When there is a boundary line dispute between neighboring properties, many people learn first of the doctrine of adverse possession, a legal principle derived from common law under which ownership of a parcel of property (or a portion thereof) can change without payment and against the will of the owner. However, it is not always necessary to resolve a boundary dispute through a claim of adverse possession, and its requirement of a "hostile" taking. Alternative relief may be available under the doctrine of acquiescence.
The law of acquiescence is concerned with adjoining property owners, both of whom are mistaken about where the line between their property is. Adjoining property owners may treat a boundary line, often a fence, as the property line. If the boundary line is not the recorded property line, this results in one property owner possessing what is actually the other property owner's land.
Without regard for the innocent nature of this mistake, the property owner whose land is being possessed by another would ordinarily have a cause of action against the other property owner to recover possession of the land. However, if the doctrine of acquiescence applies, the property owner of record is no longer be able to enforce his title, and the other property owner will gain title.
Please note that real estate laws can vary significantly between jurisdictions. The following presentation introduces the concept of acquiescence, but the availability and application of this remedy will be governed by the laws of your jurisdiction, which may be different.
Under typical state law, acquiescence to a boundary line between properties can result in a change of ownership in three ways:
Dispute and Agreement - The neighboring landowners have an actual disagreement as to the location of the boundary line, and ultimately agree upon a boundary line that is not consistent with that set forth in their deeds.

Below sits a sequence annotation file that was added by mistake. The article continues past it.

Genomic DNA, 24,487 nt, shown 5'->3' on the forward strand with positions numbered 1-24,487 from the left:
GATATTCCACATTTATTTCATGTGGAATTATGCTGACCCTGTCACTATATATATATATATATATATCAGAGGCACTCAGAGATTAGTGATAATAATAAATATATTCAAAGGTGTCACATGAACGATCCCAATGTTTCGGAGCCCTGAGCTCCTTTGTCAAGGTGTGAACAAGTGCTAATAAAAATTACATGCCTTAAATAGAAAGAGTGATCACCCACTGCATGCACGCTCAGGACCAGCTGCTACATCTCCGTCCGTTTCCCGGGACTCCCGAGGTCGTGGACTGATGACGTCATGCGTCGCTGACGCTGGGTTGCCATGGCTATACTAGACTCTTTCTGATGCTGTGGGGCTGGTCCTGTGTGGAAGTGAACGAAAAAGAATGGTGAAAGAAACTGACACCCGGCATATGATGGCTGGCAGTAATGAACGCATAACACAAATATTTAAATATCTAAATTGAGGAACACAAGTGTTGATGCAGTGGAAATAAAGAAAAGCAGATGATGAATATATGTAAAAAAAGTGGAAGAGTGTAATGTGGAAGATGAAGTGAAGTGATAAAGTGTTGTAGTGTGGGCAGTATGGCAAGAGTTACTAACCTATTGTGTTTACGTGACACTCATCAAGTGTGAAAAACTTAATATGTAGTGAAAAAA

Acquiescence for the Statutory Period - The neighboring landowners treat a particular boundary line as the dividing line between their properties for the statutory period, even though it differs from the boundary line defined by their deeds. The statutory period ("statute of limitations") for acquiescence can be quite long, and is often fifteen years or longer in duration.
Acquiescence Arising from Intention to Deed to a Marked Boundary - A grantor intends to deed property to a physical boundary but mistakenly uses an incorrect legal description in the actual deed.
In contrast with acquiescence for the statutory period, the new boundary line becomes lawfully enforceable immediately upon dispute and agreement, or acquiescence arising from intention to deed to a marked boundary.
In adverse possession cases, the taking of land must be hostile to the title landowner's interest. The term "hostile" means that a person possesses the land of another intending to hold to a particular recognizable boundary regardless of the true boundary line. In acquiescence cases, neither neighbor intends to take property from the other, but there is a mutual mistake as to the location of the actual boundary line.
A claim in an acquiescence case cannot be hostile - if both neighbors believe they are observing the true boundary line, they cannot simultaneously claim that they are holding the property of another without regard to the true boundary line.